Exercise-Induced Asthma Seen in 42 of 107 College Athletes Studied; Many Had No Asthma History
WebMD Health News
Reviewed By Louise Chang, MD
Latest Asthma News
Sept. 7, 2007 -- Many college athletes may have exercise-induced asthma and not know it, a new study shows.
In exercise-induced asthma, the airways narrow during or shortly after exercise.
The new study on exercise-induced asthma included 107 varsity athletes at Ohio State University. Their sports include basketball, football, gymnastics, ice hockey, lacrosse, rowing, tennis, volleyball, and wrestling.
The male and female athletes reported any history of asthma symptoms. They also took lung function tests, including a test that's recommended to screen Olympic athletes for exercise-induced asthma.
The results showed that 47 athletes -- 39% -- had exercise-induced asthma. Most of those athletes -- 86% -- didn't know they had exercise-induced asthma and had no prior history of asthma.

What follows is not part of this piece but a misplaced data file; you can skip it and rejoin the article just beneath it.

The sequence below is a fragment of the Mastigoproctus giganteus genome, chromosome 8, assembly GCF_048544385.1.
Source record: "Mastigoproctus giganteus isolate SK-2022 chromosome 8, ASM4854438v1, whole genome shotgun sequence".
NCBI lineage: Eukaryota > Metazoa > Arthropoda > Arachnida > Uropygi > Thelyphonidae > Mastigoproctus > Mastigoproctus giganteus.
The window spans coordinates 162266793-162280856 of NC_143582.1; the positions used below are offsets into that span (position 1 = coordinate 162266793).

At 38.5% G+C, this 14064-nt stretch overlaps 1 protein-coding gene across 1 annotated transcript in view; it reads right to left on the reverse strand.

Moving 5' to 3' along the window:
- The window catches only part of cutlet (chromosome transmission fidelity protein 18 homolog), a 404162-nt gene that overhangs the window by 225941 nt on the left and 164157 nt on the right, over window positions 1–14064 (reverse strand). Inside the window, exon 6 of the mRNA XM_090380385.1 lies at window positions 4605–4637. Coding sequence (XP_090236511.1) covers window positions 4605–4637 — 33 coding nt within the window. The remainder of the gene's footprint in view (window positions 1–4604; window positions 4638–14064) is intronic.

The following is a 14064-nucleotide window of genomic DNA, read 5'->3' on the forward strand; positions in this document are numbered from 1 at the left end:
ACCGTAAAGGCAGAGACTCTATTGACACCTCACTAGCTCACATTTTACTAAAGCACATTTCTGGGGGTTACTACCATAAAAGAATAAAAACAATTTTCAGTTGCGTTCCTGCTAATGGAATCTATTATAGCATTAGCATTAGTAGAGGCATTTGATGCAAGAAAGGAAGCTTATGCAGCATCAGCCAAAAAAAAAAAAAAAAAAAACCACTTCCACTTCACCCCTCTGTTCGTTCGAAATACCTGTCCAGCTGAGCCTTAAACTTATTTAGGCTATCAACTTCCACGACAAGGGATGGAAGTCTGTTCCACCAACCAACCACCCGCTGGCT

The athletes' sex or sport didn't affect the findings, report Ohio State University's Jonathan Parsons, MD, and colleagues.
Parsons' team notes that exercise-induced asthma affects most asthma patients and is more common in elite athletes than in the general public.
The researchers call for more studies to learn which athletes should be screened for exercise-induced asthma.
"One important finding of the study is that a history of symptoms with exercise is not enough to make a correct diagnosis," Parsons states in a news release.
"Diagnosis and treatment of exercise-induced asthma based solely upon subjective symptoms could increase the number of inaccurate diagnoses and expose people to unnecessary medications," he adds. "Objective confirmation of suspected exercise-induced asthma with appropriate testing is absolutely critical."
The findings, published in the journal Medicine & Science in Sports & Exercise, may not apply to all college athletes.
SOURCES: Parsons, J. Medicine & Science in Sports & Exercise, September 2007; vol 39: pp 1487-1492. News release, Ohio State University.
© 2007 WebMD Inc. All rights reserved.
Subscribe to MedicineNet's Allergy and Asthma Newsletter